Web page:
enter World War I after it had
previously proclaimed
Causes of WWI
Alliance system
Causes video segment (8:45)
Allied Powers (Triple Entente)
• France
• Russia
• Great Britain
• Italy (1915)
Central Powers
Ottoman Empire
Early years of the war
Trench warfare
Mass death
New weapons/technology
Historic ties to British and French
U.S. neutrality
Essential Question
• Why did the United States enter World War I
after it had previously proclaimed neutrality?
Woodrow Wilson
• Election of 1912-won less than 50% of the
popular vote because of Republican split
• Wilson, a Democrat from NJ won traditional
southern Democratic votes as well as
Progressives for opposition to political machines
• Progressive reforms as President: Child Labor
Act, Clayton Antitrust Act, Federal Trade
• Supported segregation, screening of “Birth of a
Nation at the White House”
Sources to consider
• Secondary source-Your textbook pages 377-380.
For homework, you finished the graphic organizer
filling in details about the events leading to WWI.
• Primary sources-With a partner, you will read
excerpts from two speeches from President
Wilson. One delivered to Congress August 19,
1914 and the other Wilson’s war address from
April 2, 1917.
• Secondary source-An excerpted article from
Howard Zinn a social historian.
Work to do
• With your partner, decide who will read each
of the two speeches.
• Answer question #1 or #2 based on the
speech you read.
• Share your opinion/summary of your speech
with your partner.
• Together, answer #3 and #4 on Wilson’s
• With your partner, using the graphic organizer
filled in using your textbook, answer guiding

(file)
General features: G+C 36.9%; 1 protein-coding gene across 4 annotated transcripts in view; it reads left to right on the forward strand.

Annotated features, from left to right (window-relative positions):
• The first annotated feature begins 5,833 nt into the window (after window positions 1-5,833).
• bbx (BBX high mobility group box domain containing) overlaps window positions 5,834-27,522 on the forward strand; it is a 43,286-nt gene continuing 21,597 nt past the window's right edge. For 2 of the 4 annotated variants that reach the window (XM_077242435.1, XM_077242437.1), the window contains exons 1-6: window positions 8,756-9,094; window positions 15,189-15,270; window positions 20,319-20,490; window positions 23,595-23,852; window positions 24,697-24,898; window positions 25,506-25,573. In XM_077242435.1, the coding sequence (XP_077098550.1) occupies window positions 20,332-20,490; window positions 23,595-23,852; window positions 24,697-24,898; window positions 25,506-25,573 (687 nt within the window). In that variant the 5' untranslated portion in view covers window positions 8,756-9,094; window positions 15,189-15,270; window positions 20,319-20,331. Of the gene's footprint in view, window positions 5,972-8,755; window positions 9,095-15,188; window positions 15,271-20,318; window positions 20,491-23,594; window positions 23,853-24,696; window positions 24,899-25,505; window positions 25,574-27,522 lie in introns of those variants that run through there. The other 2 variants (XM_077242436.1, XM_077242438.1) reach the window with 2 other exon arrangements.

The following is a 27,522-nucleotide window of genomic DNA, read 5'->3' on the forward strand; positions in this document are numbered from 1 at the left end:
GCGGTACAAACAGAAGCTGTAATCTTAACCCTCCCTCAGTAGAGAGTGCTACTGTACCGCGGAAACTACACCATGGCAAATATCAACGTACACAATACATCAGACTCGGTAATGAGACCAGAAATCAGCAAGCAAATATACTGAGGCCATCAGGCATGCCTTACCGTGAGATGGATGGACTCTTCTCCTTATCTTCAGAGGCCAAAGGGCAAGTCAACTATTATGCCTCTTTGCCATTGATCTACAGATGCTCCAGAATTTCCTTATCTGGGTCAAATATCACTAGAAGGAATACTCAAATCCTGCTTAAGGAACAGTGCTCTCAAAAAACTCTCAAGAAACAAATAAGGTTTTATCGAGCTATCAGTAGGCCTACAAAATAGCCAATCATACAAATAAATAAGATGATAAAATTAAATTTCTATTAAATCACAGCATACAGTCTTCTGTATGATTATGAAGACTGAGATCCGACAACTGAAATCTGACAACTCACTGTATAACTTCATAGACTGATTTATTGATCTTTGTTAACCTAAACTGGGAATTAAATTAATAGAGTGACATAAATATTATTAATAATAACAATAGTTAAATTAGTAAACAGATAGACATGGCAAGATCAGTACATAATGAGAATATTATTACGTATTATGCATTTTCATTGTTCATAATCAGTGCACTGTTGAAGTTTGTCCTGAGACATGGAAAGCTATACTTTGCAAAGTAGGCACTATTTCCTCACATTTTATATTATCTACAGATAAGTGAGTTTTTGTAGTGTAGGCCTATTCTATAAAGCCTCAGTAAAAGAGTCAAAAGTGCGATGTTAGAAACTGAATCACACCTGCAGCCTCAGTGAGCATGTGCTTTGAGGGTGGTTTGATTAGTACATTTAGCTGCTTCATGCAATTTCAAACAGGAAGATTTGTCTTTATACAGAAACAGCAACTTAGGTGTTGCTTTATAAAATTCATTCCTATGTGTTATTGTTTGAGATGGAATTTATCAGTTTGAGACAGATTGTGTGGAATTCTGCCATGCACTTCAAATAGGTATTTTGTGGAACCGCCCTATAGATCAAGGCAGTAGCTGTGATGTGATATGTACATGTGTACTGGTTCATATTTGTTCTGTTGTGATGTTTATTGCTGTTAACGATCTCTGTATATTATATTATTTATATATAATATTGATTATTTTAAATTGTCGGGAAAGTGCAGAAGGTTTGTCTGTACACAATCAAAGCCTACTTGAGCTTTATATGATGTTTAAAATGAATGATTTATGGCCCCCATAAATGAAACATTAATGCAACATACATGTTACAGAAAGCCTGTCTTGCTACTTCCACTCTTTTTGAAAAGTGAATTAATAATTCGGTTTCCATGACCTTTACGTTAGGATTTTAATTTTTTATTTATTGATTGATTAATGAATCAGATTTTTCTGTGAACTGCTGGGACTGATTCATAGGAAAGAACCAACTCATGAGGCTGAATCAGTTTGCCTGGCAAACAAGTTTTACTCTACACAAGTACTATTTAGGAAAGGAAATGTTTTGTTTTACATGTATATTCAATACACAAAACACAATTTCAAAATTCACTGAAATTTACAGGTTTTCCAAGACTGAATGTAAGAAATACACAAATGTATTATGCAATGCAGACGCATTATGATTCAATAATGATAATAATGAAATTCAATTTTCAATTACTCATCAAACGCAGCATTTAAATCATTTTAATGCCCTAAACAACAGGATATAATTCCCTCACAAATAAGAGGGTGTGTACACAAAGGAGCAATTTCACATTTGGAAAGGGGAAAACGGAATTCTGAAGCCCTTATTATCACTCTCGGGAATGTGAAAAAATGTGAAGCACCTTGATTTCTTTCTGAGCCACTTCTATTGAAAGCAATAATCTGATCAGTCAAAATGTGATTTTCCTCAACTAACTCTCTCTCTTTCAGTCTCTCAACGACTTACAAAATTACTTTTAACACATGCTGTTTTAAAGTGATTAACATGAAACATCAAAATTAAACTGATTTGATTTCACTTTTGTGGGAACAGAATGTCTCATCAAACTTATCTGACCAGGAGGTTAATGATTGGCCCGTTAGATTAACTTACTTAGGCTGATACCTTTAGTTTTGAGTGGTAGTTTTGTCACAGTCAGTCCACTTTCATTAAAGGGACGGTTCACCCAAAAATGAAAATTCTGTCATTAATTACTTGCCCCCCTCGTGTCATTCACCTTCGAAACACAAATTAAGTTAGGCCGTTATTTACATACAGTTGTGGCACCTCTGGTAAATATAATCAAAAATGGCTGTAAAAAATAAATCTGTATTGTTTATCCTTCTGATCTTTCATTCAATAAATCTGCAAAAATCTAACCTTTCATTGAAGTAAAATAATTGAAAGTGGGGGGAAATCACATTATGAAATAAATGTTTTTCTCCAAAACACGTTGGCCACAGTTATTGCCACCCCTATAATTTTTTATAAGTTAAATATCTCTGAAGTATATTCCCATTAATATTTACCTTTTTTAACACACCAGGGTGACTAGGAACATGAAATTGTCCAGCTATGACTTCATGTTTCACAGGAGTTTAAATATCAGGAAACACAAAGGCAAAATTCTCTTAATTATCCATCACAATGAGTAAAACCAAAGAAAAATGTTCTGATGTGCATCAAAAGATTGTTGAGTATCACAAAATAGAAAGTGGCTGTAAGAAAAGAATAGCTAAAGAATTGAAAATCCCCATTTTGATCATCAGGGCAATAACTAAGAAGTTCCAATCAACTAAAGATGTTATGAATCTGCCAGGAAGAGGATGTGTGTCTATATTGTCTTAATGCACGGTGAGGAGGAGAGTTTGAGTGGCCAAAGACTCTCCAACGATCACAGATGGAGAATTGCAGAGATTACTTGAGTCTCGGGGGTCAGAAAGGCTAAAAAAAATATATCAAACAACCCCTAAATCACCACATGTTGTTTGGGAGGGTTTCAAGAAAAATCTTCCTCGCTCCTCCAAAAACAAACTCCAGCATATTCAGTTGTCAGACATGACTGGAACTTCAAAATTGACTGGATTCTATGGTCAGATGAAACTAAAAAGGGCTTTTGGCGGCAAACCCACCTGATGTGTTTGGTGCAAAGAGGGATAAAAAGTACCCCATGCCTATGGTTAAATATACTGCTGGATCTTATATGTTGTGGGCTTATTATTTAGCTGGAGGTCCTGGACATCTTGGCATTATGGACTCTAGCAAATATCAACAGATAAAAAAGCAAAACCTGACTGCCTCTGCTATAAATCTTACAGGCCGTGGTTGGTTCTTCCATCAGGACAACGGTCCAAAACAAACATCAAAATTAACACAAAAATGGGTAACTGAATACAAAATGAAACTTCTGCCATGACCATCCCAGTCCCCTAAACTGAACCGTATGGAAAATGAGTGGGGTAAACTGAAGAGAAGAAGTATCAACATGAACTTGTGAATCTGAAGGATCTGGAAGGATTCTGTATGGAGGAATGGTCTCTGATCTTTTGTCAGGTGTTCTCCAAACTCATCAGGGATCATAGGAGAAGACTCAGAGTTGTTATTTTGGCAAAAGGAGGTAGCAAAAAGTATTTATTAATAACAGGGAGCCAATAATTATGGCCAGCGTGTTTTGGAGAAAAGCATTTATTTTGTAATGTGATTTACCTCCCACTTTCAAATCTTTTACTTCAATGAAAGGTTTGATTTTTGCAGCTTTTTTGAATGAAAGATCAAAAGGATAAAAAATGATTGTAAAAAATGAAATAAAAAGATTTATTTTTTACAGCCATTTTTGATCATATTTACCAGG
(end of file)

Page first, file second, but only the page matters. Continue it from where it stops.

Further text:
question #1 and #2.
• On your own, read the Howard Zinn article.
Be sure to read and consider question #1 prior
to reading the article. Answer the remaining
questions when you finish the article.
• Discuss your reading with your group of four.
Essential Question
Why did the United States enter WWI?
With your group of four, formulate a position
statement with 3-5 pieces of evidence.
Consider the following evidence:
Your textbook
Howard Zinn’s article
Wilson’s speeches
Prior knowledge you may have of WWI
Write an op-ed piece for the Kansas City Star to
run on April 6th, 2017, the 100th anniversary of
US entry into WWI. You should answer the
essential question of “Why did the United
States enter World War I after it had
previously proclaimed neutrality?”in your
editorial. Be sure to include specific evidence
you can cite from the sources you read during
this investigation.
Culminating Project -- Decades
For the culminating project in US History, students will
look at the decades of the 20th Century. Working in
teams or as an individual, students will research
information on one decade of the 20th Century. From
their research, the teams will create a web site or
PowerPoint about that decade. Your project must
satisfy the criteria listed below. Teams/Individuals must
also create a Bibliography page citing the resources
(both printed and digital) that are used to create your
finished project. Students will have the opportunity to
present to community members and/or a Middle
School History Club.
Helpful resources
• Reading
like an Historian, Historical Thinking
• "Why Won't You Just Tell Us the
Answer?": Teaching Historical
Thinking in Grades 7-12